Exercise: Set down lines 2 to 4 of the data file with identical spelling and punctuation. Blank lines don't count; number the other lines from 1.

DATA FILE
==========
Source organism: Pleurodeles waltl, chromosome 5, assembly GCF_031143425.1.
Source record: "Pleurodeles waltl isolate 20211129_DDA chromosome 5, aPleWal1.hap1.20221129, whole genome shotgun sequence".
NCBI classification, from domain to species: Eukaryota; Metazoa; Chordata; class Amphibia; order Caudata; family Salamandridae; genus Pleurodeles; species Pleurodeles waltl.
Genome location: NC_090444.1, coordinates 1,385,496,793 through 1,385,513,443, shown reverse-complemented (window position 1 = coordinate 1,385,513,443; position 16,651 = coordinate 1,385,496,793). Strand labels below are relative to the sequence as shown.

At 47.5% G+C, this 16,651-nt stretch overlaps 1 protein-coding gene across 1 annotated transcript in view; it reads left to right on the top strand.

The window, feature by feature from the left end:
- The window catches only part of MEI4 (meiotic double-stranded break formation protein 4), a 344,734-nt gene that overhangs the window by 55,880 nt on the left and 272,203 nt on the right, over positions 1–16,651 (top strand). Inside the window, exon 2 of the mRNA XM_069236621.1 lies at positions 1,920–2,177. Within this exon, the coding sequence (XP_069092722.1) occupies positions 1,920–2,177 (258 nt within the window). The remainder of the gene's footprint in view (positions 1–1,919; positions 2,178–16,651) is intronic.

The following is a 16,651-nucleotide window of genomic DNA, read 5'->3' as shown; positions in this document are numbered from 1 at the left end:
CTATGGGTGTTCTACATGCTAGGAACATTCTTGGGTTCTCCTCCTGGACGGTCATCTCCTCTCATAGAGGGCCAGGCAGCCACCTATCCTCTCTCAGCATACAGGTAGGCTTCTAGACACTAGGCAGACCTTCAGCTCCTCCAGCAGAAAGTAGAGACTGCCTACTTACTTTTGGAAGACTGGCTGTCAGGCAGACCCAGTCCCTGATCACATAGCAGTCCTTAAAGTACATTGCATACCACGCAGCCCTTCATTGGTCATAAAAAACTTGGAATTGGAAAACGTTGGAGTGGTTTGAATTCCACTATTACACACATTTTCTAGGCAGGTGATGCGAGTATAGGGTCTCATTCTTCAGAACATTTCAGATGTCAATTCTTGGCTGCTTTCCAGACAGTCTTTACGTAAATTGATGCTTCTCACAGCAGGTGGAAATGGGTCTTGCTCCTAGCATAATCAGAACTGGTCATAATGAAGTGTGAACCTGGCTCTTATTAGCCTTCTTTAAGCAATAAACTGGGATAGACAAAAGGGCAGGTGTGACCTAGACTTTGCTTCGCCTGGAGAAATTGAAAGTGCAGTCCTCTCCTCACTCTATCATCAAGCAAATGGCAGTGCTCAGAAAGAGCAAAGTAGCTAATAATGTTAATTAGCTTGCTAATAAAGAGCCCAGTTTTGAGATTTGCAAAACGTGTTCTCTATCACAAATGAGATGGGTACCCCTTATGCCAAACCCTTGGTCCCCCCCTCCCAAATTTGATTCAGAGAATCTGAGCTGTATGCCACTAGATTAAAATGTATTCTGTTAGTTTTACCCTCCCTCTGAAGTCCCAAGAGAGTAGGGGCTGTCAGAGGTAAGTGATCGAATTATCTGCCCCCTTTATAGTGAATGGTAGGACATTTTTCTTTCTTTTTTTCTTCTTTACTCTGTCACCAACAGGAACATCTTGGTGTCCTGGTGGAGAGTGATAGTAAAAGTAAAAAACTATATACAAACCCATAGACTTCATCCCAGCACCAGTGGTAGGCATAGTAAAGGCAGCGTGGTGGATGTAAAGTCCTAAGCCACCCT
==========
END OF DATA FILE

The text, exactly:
Source record: "Pleurodeles waltl isolate 20211129_DDA chromosome 5, aPleWal1.hap1.20221129, whole genome shotgun sequence".
NCBI classification, from domain to species: Eukaryota; Metazoa; Chordata; class Amphibia; order Caudata; family Salamandridae; genus Pleurodeles; species Pleurodeles waltl.
Genome location: NC_090444.1, coordinates 1,385,496,793 through 1,385,513,443, shown reverse-complemented (window position 1 = coordinate 1,385,513,443; position 16,651 = coordinate 1,385,496,793). Strand labels below are relative to the sequence as shown.